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Dodd-Frank Act Two-Year Anniversary

Seven takeaways on Dodd-Frank’s impact on compensation

As we approach the two-year anniversary of the passage of the Dodd-Frank Wall Street Reform and Consumer Protection Act (Dodd-Frank), it’s worth pausing for a moment to take stock of how it has already influenced the financial services and banking industries, and what may lie ahead. Today, its full impact remains to be seen – financial services institutions are still grappling with the enormity and complexity of the 2,300-page law. And regulators from numerous federal agencies are still writing many of the rules that will affect different corners of the industry, which may contribute to uncertainty.

At the same time, after two years its impact has become clearer. For example, across the compensation landscape – from executives to producers, such as mortgage originators, commercial lenders, etc. – Dodd-Frank requires institutions to show that their incentive arrangements are consistently safe and sound and do not encourage employees to expose their firms to imprudent risk. The guidelines that have been issued are having a deep impact for many institutions, affecting such areas as overarching talent strategies and compensation practices to risk and auditing systems and more.

For banking executives working to understand where they should be focusing when it comes to compensation issues in the age of Dodd-Frank, here are seven important observations.

New incentive compensation guidelines may affect how you retain and attract talent

Financial institutions are being required to change how their employees receive incentive-based compensation, so that it reflects results over longer performance periods when unexpected risks or losses may surface. Previously, certain employees would receive incentive compensation – based on short-term results like revenue or growth – for decisions that could have placed their firms at imprudent risk down the road. Under the new landscape, significant components of incentive compensation are required to be risk adjusted, or deferred, and balanced based on inherent risks. Compensation could be clawed back if decisions that employees make today lead to big losses later on. Many of the institution’s employees are covered by these provisions, not just the executive level.  With increased regulatory oversight of incentive compensation and employee incentive pay at risk for longer periods, banks may have a harder time attracting and retaining talent compared with other industries, such as technology or nonbank financial markets. These industries may offer more immediate incentive pay and less risk adjustment.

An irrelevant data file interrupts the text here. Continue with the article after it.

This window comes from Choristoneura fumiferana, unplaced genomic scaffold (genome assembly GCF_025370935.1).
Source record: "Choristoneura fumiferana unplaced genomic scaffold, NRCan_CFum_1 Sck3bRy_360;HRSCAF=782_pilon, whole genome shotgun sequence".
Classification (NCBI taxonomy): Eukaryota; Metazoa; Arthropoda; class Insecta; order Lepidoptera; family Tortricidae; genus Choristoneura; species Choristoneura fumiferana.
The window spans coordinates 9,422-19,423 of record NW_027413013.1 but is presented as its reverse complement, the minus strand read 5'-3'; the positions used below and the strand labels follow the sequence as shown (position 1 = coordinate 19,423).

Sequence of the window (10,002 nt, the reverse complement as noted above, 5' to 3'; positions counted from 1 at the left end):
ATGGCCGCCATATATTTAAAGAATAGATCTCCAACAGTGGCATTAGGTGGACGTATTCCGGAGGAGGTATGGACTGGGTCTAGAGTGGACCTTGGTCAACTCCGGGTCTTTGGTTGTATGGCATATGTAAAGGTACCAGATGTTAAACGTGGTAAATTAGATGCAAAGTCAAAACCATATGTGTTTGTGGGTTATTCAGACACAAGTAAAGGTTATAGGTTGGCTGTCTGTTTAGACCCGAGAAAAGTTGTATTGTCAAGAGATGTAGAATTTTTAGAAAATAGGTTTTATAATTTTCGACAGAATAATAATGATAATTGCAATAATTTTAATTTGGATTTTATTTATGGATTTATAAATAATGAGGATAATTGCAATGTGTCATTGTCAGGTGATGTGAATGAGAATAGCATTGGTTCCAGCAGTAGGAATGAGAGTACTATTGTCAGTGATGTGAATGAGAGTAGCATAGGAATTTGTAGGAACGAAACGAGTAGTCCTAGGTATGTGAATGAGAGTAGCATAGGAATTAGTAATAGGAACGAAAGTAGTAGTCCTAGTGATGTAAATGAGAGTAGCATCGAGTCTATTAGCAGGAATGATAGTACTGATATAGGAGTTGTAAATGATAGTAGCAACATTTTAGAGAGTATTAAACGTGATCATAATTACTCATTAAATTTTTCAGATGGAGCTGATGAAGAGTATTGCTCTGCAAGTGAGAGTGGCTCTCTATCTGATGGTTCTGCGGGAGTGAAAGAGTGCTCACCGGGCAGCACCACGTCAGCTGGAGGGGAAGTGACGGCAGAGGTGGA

Clawbacks and forfeitures are new features

Financial institutions can use clawbacks and forfeitures during deferral periods to recover pay from employees who expose firms to imprudent risks. These policies and practices could also affect employee hiring and retention for many banks. It’s not just executives, traders, or commercial lenders who might be on the hook, but also many other employees. In fact, Section 956 of Dodd-Frank extends oversight to anyone paid an incentive for performance – and that is likely 25,000 or more people at large banks.1

Banks will likely need to balance risk versus reward when it comes to compensation

Financial institutions may have to identify and develop metrics that balance risks with sales or revenue goals – and then base incentive compensation programs on these metrics. Previously, many institutions paid compensation largely based on meeting revenue goals and may have paid little attention to associated risks. Regulators want firms to take a more balanced approach to prevent banking executives and other employees from taking imprudent risks. Regulators have also been given more leeway in using regulatory actions, consent orders, and tougher strategies to curb compensation practices that could encourage risk taking. Banks will likely need to spell out how compensation metrics will include penalties – such as forfeitures, clawbacks, or other deterrents – to demonstrate that such metrics do balance revenue generation with risk avoidance. Some risks to consider are credit, market, liquidity, operational, legal, compliance, and reputational.

Risk management processes and controls are needed